Does anybody else have hemochromatosis?

People who have hemochromatosis and lift: share your diet experiences and tips with me. I’m getting back into lifting after a few years off, and in the dead time I was diagnosed with hemochromatosis. My levels are fine now and I’m controlling them with blood donations. I’m not planning to start wolfing down steak, lentils, and spinach every day. But what else should I know?

And before anybody tells me to talk to my doctor, I’m seeing my hematologist later this month.

I’m not going to give any specific recs because I don’t know enough about you and your history but here’s a link to some solid information to provide you some direction.

Hemochromatosis surfaced in my mother at 60 and lasted 3 years until she gave a @#$%^ load of blood over that time period. It went into remission and she lived to 90. She didn’t seem to have the hollow look some people get and she walked every day. I was advised it’s primarily a northern European genetic thing where one’s body retains excessive iron. No pain. I understand that sufficient iron in the body will stop the heart, ergo give lots of blood to remove the excess iron. Mom stopped eating any food with iron in it and drank only distilled water as I remember, for the rest of her life. I don’t remember her taking medication, just the countless blood donations where the blood bank just disposed of it. That was about 30 years ago so there may be better treatments now.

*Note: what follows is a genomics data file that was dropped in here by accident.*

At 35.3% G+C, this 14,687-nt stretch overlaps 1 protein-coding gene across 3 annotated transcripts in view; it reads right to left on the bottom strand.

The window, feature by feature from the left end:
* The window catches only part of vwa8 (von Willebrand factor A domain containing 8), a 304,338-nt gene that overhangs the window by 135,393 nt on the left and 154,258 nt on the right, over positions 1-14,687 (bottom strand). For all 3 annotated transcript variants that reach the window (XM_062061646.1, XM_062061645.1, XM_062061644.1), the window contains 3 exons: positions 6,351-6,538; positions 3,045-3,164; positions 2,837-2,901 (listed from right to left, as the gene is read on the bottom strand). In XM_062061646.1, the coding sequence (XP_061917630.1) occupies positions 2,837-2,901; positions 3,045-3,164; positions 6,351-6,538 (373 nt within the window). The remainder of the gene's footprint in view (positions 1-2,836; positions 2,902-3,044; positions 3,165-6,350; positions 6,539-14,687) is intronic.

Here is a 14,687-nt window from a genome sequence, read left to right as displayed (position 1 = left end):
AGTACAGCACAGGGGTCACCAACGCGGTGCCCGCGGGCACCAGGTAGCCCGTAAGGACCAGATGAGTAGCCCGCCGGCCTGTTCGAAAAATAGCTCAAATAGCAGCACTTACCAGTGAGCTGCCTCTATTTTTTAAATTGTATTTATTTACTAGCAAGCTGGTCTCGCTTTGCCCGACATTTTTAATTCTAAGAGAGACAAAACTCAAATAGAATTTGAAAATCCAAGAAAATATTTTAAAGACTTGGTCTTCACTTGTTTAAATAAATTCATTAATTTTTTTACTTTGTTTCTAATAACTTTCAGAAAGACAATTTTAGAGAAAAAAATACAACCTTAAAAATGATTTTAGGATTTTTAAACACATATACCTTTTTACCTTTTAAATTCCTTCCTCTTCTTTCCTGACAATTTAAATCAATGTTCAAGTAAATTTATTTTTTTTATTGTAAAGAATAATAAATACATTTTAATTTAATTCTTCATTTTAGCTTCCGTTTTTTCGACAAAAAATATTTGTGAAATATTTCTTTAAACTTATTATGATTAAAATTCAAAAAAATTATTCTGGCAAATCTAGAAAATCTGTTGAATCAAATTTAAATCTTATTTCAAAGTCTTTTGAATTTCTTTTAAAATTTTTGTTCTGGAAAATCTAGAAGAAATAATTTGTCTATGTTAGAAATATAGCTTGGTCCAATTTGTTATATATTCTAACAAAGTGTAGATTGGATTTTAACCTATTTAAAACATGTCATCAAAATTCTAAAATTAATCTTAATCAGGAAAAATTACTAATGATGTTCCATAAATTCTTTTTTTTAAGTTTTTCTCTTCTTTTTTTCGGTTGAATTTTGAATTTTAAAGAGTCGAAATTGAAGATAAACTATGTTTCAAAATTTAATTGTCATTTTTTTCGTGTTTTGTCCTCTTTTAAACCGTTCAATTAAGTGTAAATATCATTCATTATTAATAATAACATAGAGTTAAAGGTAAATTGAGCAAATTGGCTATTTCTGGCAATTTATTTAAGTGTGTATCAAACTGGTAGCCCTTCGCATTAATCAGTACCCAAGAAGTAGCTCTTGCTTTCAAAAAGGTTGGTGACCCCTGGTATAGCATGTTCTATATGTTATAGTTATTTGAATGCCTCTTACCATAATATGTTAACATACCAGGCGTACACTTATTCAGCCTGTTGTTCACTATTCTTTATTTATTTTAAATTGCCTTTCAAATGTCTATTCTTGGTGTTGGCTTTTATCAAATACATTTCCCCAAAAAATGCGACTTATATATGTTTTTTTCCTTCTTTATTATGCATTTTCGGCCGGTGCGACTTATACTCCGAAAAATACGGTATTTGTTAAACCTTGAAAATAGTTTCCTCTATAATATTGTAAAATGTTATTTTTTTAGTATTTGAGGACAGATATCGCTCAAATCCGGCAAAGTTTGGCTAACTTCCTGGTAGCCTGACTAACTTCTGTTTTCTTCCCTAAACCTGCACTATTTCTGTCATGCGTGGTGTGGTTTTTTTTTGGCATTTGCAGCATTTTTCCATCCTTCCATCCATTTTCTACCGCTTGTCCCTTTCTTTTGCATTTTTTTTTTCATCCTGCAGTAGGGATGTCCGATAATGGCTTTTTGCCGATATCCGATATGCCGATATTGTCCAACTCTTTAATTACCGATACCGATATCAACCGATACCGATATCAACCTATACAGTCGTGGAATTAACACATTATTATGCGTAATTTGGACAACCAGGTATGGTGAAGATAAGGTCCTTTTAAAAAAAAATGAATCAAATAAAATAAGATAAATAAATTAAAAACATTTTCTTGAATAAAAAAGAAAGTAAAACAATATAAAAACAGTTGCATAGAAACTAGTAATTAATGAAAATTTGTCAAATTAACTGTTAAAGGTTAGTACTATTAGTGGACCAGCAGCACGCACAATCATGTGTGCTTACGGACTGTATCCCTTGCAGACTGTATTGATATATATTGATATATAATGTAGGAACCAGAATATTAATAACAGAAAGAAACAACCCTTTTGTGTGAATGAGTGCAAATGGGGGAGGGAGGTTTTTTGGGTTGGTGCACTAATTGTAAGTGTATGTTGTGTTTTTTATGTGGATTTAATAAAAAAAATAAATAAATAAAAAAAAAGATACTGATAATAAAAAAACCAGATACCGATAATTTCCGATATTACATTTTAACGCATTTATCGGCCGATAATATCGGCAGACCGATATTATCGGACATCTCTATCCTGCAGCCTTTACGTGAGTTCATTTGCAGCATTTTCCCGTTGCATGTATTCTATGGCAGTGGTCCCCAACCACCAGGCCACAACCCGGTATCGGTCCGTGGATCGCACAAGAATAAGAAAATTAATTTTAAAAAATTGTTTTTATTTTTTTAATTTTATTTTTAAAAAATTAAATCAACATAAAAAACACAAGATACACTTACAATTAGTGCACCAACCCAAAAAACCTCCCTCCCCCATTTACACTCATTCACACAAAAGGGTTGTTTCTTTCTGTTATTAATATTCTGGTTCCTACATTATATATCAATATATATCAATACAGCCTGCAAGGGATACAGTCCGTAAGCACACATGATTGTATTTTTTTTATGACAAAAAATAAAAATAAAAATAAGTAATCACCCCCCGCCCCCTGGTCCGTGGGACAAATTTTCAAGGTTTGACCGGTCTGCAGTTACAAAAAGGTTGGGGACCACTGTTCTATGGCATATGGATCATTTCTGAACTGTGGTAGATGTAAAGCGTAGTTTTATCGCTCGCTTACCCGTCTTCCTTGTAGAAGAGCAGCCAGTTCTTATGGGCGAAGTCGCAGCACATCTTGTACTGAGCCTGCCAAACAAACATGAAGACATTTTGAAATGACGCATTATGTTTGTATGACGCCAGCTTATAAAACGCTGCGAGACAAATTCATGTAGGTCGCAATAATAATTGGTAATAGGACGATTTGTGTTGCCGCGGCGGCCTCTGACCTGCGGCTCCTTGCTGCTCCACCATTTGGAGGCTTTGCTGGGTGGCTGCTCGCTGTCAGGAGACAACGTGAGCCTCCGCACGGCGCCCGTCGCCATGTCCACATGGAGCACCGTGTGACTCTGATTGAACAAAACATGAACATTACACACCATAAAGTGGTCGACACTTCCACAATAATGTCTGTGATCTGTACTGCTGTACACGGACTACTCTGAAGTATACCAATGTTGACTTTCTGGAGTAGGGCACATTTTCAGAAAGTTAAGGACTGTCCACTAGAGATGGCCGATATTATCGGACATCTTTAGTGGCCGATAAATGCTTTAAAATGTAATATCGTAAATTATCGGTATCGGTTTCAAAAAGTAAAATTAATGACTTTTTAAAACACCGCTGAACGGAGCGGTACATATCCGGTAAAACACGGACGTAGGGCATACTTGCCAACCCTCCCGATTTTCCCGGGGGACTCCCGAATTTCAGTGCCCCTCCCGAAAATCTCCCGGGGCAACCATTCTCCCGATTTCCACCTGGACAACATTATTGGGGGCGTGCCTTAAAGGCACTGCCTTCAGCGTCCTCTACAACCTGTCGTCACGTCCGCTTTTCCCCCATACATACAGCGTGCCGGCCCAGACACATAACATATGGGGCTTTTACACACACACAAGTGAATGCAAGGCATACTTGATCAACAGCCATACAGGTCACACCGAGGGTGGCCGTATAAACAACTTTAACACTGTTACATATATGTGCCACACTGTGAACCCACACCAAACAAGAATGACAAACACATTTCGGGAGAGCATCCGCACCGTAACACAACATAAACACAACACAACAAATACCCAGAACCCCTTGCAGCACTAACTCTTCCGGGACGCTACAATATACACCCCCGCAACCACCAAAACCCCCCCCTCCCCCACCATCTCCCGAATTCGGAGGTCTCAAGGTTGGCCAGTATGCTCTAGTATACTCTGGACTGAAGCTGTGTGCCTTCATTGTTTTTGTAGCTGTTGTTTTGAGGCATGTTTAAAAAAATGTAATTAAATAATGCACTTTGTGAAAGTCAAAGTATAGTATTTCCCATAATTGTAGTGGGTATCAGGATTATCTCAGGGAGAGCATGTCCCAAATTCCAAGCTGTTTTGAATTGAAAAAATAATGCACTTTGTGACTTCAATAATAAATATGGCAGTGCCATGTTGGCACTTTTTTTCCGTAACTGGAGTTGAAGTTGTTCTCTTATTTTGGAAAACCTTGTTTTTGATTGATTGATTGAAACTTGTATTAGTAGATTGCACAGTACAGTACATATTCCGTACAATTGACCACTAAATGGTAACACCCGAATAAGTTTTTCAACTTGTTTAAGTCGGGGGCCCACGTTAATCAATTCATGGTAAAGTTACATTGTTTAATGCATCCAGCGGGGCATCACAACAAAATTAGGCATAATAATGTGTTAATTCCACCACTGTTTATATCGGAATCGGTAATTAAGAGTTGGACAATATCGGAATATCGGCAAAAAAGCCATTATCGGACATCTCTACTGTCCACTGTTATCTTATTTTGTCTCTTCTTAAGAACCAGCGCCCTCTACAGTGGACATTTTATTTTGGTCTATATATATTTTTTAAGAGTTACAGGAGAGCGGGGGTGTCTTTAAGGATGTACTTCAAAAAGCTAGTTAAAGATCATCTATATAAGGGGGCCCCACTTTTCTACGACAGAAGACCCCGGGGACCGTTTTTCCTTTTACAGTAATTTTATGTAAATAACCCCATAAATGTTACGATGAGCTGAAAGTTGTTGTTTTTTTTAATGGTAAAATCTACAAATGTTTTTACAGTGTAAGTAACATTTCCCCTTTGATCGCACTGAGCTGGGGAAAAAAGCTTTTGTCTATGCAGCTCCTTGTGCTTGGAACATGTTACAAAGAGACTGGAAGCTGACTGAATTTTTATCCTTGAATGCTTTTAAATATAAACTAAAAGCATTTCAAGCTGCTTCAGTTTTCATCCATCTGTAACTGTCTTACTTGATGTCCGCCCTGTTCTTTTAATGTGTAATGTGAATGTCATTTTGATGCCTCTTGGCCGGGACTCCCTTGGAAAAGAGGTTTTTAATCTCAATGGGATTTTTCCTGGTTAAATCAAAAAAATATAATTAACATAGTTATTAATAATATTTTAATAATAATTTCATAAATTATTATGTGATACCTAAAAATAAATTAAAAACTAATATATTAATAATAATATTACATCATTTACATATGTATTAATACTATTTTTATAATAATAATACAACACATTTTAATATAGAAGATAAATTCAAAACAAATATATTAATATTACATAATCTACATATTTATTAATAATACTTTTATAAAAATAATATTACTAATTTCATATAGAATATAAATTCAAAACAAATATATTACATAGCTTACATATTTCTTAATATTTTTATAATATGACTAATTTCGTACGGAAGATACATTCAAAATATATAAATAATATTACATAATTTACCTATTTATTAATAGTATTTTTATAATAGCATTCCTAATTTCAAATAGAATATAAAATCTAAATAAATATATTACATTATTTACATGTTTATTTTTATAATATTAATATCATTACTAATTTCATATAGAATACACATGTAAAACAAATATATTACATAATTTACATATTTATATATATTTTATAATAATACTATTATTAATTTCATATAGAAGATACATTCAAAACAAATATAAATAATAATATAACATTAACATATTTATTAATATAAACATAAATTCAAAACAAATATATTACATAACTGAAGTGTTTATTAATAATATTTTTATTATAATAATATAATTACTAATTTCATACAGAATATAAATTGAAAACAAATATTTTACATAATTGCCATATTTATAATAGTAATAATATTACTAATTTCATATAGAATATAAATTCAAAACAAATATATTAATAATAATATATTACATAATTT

Your offspring can/will have arthritic problems like myositis/polymyositis/lupis. Some sort of muscle/organ wasting disease. Need to tell them that when they’re young adults. I think a specific blood test will identify it. If I were you I’d ask for a second opinion from a rheumatologist. No pain just a deadly stroke or heart attack.

Any patient stories I could relate tend to scare the bejusus out of people who hear them. I was told to stop lifting until my myositis went into remission after 5 years (on some odd drugs). Too easy to tear muscle off a bone.

Good luck. Hope this helps.

Hemochromatosis runs in my family. I had the genetic testing done and I only have one mutated chomosone (and you need two mutations to have it, which I’m sure you are well aware of). It came from my grandmother. My dad had only one also, but my uncle has full blown hemochromatosis. The iron made the skin on his face (and elsewhere) have large black patches. That was 40 years worth of accumulation. Regular blood draws was the only solution. Giving blood regularly seems to be the solution. He had blood draws every two weeks until they got it under control. Now the regular 90 day red cross donations are sufficient. I do it now just to be on the safe side. Women do not suffer the effects because they bleed once a month. As for training effects, I can only recommend the usual precautions after anyone would give blood. Drink water. Take tomorrow off. My uncle is 95 years old now, and pretty active, so it is something you can live with.

Got anyone in your family with “exotic” forms of arthritis?